To paraphrase the Dos Equis guy, I don’t always feel tired, but when I do — no, actually, I do always feel tired. Or, if not always, often enough that it’s my normal.
For the longest time, I hoped that there was something specific (but fixable!) wrong with me, like iron-deficiency anemia or an underactive thyroid. Unfortunately (or maybe fortunately), blood tests through the years have ruled those things out. We did eventually figure out that one of the medications I was taking in college was the reason I kept falling asleep in class, and changing that helped quite a bit. But I still routinely find myself overwhelmed by the urge to lay my head on a pillow, close my eyes, and let my brain recharge with sleep.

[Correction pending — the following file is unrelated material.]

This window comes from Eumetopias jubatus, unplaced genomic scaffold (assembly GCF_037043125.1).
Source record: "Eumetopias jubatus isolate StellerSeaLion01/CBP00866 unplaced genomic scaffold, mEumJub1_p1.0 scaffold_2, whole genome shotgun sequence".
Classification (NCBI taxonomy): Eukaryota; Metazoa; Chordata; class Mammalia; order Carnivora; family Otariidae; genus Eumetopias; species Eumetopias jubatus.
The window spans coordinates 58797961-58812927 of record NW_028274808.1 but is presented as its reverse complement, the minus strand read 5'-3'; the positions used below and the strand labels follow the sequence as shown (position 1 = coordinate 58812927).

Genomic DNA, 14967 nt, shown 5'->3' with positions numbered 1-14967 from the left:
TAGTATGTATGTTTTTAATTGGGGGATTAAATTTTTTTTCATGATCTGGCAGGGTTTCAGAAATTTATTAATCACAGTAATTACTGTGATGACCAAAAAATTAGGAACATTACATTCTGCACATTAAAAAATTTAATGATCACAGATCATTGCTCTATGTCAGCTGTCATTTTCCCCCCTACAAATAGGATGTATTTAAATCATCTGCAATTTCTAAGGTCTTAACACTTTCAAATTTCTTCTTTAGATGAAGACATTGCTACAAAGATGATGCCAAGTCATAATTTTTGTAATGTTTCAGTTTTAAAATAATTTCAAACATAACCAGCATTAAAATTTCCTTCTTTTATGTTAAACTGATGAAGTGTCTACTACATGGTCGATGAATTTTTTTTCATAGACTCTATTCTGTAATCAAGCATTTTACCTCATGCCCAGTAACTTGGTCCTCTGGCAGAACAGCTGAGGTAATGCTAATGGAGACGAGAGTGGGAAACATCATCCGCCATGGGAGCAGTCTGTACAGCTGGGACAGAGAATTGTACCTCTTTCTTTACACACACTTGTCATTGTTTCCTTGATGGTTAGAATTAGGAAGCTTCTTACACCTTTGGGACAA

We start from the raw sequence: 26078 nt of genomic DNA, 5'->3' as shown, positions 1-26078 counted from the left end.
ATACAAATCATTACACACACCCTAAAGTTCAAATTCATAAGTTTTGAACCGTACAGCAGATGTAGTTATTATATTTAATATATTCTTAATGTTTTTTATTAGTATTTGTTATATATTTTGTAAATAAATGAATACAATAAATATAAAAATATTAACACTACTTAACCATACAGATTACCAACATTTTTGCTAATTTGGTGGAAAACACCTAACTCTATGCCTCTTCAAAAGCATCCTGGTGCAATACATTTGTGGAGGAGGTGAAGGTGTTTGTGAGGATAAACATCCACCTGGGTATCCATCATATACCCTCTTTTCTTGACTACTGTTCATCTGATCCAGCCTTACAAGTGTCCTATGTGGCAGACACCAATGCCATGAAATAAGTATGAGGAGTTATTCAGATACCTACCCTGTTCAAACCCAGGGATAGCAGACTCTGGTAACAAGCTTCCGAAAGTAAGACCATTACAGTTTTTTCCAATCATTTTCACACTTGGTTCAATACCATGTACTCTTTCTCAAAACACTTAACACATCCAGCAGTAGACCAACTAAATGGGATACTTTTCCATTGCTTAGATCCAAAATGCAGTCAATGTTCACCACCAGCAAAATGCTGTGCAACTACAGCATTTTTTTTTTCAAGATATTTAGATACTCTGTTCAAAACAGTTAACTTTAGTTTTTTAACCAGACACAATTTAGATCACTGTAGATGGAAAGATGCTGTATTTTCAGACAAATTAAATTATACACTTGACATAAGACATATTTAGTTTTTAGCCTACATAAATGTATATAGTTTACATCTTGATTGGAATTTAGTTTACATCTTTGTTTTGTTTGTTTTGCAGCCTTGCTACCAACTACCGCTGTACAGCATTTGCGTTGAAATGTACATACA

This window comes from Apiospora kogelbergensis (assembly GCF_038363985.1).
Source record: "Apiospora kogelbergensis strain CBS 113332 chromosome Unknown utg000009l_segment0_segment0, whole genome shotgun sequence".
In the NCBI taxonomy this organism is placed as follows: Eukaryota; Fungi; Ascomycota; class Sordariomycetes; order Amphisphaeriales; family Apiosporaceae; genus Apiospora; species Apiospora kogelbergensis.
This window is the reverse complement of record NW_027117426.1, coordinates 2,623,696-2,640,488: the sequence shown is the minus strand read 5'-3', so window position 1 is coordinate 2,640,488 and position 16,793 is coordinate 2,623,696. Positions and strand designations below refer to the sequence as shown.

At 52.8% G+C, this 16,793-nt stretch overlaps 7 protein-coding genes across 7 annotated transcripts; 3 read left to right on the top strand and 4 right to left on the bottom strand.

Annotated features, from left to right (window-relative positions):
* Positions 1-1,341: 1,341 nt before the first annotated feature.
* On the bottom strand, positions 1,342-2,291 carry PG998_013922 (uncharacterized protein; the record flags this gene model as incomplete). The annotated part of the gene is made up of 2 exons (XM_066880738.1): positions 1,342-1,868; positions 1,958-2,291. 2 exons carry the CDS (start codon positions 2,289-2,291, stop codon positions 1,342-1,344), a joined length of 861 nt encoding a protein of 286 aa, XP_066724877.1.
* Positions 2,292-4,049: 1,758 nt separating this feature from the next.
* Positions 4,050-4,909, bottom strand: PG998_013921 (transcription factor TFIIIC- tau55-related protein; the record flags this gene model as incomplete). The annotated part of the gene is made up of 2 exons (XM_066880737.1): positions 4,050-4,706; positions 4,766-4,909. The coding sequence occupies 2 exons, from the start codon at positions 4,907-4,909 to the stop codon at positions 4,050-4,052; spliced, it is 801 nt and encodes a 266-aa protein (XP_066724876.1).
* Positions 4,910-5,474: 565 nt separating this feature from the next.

Pregnancy and the early postpartum period made everything much worse, of course. Now, however, I no longer wake unprompted at 5 a.m., expecting either a hungry baby or loud thuds from our ex-neighbors. By the numbers, I’m getting enough sleep at night. Yet I still often find myself unable to think or focus or process information by the end of the day.
And so I run through the list of possible reasons:
- I’m hungry and have low blood sugar.
- I just ate and am in a carbohydrate stupor.
- I worked out today.
- I haven’t worked out much lately.
- I’m depressed.
- My antidepressant makes me drowsy.
- My antidepressant keeps me up at night.
- I didn’t get the chance to take a nap.
- I took a nap, but it wasn’t long enough.
- I took a nap and it was too long.
- I tried to do too many things today.
- I didn’t do anything today.
- I haven’t had any caffeine yet today.
- I had too much caffeine today.
- I’m bored.
- I’m worried.
- I’m being overdramatic… maybe this is normal and everyone feels this way.
Maybe I’ll figure it out someday.